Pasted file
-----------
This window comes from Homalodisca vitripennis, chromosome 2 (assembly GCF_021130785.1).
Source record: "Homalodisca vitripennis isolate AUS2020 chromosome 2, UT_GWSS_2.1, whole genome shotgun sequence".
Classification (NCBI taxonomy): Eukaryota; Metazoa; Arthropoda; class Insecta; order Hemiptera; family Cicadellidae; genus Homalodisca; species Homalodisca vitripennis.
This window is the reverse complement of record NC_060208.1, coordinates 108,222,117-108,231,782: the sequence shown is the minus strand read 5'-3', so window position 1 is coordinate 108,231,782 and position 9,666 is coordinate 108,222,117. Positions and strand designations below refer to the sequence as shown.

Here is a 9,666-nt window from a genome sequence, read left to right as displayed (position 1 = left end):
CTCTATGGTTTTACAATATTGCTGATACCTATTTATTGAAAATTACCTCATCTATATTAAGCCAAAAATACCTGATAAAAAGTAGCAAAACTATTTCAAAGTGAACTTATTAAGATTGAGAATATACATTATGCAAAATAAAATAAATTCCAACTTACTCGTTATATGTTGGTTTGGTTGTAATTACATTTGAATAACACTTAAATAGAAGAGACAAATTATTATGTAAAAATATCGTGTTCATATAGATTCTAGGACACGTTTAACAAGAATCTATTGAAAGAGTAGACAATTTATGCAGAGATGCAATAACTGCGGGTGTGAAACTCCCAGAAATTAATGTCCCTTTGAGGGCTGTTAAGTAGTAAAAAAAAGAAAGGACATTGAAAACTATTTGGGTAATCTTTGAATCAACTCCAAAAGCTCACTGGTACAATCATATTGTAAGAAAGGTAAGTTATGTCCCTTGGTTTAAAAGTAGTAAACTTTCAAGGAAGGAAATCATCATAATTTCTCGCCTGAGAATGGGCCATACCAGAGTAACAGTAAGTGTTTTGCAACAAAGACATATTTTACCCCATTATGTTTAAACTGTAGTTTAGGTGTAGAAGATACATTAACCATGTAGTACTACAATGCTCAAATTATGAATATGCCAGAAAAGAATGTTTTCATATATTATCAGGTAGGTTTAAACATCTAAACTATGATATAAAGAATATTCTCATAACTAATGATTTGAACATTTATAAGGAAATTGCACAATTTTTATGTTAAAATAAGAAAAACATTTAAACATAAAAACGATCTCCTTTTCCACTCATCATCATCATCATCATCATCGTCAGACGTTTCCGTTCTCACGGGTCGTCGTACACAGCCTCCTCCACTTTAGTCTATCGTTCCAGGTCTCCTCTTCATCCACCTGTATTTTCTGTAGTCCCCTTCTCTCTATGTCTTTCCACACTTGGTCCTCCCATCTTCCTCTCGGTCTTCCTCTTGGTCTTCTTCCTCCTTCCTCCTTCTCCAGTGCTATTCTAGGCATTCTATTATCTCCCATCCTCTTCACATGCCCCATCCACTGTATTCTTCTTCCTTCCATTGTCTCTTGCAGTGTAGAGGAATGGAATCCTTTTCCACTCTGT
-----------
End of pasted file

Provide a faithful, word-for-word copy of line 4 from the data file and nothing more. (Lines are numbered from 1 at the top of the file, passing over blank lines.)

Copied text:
This window is the reverse complement of record NC_060208.1, coordinates 108,222,117-108,231,782: the sequence shown is the minus strand read 5'-3', so window position 1 is coordinate 108,231,782 and position 9,666 is coordinate 108,222,117. Positions and strand designations below refer to the sequence as shown.